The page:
Popular Quebec figure to try to resuscitate separatist party

Tue Jun 9, 2015 12:51pm EDT
 
Email This Article |
Share This Article
  • Facebook
  • LinkedIn
  • Twitter
| Print This Article | Single Page
[-] Text [+]

OTTAWA (Reuters) - Gilles Duceppe, a popular veteran crusader for Quebec's independence from Canada, is set to return to the fight and will lead the separatist party he long headed in the federal election this October, Canadian media reported on Tuesday.

La Presse newspaper said Mario Beaulieu, the current leader of the now much-reduced party, the Bloc Quebecois, will voluntarily turn over the leadership to Duceppe, with an announcement on Wednesday.

Beaulieu's hard line on independence has turned off a lot of former Bloc supporters, and the softer approach of Duceppe could boost the separatist cause in general in Quebec, as well as cut into the support of the federal New Democratic Party (NDP) in the French-speaking province.

The NDP, the main federal opposition party, is mounting the most serious challenge to the government of Conservative Prime Minister Stephen Harper ahead of October's election. Most of the NDP's seats are in Quebec.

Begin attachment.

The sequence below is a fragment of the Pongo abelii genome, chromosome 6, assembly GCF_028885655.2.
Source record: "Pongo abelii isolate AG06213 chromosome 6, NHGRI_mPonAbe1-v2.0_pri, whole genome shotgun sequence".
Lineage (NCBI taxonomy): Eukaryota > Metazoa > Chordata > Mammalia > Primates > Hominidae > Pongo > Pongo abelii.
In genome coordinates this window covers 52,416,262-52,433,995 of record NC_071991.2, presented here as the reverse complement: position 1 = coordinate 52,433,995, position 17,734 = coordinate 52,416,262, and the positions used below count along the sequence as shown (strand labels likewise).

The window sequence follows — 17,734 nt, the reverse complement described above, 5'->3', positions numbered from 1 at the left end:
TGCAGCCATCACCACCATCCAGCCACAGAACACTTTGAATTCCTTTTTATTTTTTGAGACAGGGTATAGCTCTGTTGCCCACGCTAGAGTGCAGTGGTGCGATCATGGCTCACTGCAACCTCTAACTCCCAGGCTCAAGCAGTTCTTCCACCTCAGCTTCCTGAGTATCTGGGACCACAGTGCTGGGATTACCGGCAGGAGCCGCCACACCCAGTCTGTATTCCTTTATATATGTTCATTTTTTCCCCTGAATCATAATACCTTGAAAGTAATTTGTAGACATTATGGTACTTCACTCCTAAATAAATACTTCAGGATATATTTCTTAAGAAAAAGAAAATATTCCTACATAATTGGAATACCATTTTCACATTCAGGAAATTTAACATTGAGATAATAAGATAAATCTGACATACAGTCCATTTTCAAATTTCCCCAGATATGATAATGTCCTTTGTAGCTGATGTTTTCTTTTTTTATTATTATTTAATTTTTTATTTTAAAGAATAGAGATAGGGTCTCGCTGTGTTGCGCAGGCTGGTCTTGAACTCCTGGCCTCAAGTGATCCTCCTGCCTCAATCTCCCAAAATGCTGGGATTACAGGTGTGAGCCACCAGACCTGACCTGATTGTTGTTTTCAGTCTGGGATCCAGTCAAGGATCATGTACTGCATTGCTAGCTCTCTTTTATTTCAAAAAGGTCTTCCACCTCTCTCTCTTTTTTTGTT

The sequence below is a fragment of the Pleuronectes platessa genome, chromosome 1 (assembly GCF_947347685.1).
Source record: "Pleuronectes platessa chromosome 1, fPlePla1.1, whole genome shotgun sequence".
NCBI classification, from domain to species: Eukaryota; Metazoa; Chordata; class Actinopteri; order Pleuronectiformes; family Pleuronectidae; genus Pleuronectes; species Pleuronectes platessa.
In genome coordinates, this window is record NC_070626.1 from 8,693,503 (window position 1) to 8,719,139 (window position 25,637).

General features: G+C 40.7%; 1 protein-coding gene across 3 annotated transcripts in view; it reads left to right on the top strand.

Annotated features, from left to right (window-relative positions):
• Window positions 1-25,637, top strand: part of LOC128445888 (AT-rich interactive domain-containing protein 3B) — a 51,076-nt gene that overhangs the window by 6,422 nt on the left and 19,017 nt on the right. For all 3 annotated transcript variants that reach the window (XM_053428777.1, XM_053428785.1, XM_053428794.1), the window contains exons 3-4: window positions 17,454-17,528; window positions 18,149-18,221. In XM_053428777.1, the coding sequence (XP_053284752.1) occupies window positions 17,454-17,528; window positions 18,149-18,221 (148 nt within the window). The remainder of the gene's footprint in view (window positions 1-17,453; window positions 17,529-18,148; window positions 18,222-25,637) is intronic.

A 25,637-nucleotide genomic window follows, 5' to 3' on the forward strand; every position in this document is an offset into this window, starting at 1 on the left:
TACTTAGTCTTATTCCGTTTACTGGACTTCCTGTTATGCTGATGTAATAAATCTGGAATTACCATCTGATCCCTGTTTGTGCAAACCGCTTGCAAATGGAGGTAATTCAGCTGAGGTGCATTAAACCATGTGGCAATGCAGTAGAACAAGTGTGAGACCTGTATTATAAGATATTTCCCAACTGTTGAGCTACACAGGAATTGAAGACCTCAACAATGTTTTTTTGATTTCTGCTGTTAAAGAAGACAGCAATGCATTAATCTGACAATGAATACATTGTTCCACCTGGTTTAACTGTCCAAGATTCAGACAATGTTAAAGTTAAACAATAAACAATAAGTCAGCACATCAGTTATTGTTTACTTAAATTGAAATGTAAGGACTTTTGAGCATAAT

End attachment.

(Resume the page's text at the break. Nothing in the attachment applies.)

La Presse said internal Bloc polling shows support for the party would be three times as high under Duceppe as under Beaulieu, who does not have a House seat.

There is no certainty that Duceppe can return the Bloc to its glory days of the 1990s, when it was the second largest party in the House of Commons. Duceppe led the party to a humiliating defeat in the 2011 federal election, losing even his own House seat as the left-leaning NDP surged in Quebec.

But he is a much more recognizable and popular figure among Quebec citizens than Beaulieu. He is at ease with the media, and is a formidable debater in both French and English. He led the Bloc from 1997 to 2011, garnering between 38 and 54 seats in all elections until the Bloc was reduced to four in 2011.

After Beaulieu became leader in June 2014, two Bloc members of Parliament resigned from the caucus, leaving it with just two.

As a federal party, the Bloc itself cannot bring about Quebec independence, since only the provincial Quebec government can mount a sovereignty referendum.   Continued...